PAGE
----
Any control engineer that has experience interfacing controllers, RTUs, and instruments in a system where each of device represents floating point numbers differently can appreciate the need for standardized data. Fortunately, most devices now conform to the IEEE Standard for Floating-Point Arithmetic (IEEE 754). We need this kind of standardization for energy data from end device to utilities.
The common problem for all the groups is defining common data models for energy and energy control information. Without collaboration, each group will develop a unique model that will be need to be translated at different levels of system architecture - from energy consuming devices to utilities via the SmartGrid.
What is the most efficient open transport method for energy automation?
Based on my experience designing optimization and power demand systems, I know that the majority of energy optimization is supervisory control with response requirements in milliseconds or much longer. The exception is highly sophisticated process optimization that is hard core real-time control - precisely what our present industrial networks are designed to support.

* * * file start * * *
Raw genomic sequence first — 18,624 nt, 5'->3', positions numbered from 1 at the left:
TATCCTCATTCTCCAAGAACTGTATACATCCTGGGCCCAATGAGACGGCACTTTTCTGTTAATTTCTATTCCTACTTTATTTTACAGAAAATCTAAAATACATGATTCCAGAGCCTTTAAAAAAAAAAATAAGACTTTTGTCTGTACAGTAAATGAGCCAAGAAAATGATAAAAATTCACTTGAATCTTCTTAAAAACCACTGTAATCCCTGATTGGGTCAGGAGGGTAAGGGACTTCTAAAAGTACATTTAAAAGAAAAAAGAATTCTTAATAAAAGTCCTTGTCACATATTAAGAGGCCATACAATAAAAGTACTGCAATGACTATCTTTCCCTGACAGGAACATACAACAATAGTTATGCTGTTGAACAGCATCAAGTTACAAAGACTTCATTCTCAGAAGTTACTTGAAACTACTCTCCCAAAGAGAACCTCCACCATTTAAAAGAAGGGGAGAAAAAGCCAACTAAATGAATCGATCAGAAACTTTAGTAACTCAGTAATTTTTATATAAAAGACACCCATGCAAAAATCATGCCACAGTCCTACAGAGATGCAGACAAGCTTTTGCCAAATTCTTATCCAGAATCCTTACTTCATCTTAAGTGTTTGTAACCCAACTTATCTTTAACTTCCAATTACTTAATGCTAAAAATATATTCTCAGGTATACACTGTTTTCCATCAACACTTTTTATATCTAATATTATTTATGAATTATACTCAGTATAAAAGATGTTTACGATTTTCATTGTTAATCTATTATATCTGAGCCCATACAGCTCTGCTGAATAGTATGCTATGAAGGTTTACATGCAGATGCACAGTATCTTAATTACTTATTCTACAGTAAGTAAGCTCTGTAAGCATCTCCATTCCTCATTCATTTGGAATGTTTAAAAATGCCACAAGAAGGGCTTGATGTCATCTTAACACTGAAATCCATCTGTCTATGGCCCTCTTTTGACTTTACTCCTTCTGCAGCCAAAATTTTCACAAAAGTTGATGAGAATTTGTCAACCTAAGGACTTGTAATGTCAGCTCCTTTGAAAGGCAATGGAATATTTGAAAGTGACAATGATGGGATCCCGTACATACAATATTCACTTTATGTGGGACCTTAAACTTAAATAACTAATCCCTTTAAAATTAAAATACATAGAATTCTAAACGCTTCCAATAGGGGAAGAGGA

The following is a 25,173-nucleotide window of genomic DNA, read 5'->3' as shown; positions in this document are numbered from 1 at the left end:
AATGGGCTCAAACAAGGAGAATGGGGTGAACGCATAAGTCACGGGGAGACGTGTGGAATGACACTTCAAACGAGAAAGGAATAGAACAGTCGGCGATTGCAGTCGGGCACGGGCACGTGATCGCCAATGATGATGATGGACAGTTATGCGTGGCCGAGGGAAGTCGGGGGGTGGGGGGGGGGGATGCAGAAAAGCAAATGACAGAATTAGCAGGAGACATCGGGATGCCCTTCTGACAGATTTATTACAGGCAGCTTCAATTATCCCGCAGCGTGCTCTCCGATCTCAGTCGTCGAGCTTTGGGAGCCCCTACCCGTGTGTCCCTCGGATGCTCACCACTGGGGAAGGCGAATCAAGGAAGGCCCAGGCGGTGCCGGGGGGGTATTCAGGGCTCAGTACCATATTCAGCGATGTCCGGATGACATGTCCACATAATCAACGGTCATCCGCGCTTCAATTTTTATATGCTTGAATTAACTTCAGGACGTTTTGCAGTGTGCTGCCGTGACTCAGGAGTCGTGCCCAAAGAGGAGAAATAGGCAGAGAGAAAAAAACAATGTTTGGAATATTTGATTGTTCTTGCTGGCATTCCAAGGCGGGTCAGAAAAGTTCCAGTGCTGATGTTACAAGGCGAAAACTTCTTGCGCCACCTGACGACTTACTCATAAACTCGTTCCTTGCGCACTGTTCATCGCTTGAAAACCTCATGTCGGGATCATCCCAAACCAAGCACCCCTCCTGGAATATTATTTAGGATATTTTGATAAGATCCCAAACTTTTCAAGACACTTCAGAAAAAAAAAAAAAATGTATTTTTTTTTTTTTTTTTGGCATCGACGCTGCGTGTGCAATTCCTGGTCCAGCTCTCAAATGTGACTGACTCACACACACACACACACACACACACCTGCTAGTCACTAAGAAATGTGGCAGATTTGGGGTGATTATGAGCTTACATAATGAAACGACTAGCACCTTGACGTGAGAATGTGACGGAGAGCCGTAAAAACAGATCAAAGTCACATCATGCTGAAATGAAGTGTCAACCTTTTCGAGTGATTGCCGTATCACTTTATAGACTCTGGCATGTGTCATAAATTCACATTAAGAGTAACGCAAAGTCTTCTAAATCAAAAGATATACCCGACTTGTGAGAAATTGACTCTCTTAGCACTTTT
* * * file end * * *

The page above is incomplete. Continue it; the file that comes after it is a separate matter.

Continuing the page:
Why can’t web services co-exist with Industrial Ethernet protocols at controllers for the purpose of energy automation and other functions?
The building automation industry has been miles ahead of industrial automation in the monitoring, optimization and load control of energy. I have personally done this for years-in a previous job-before it was an issue in industrial automation. Although still in its application infancy, the building automation industry and energy providers are using web services to manage optimize, bid, and reverse auction bid for energy today. The building automation industry has been refining protocols and implementing WEB services to improve energy optimization. I was involved in major building automation industry discussions and debates about the roles of protocols and web services that started in 2003. In my opinion, building automation experts, with their longer history of understanding energy and energy optimization issues, have consciously sorted out functions for protocol and web services. Is it perfect? No, but it is more refined than what is happening in industrial automation.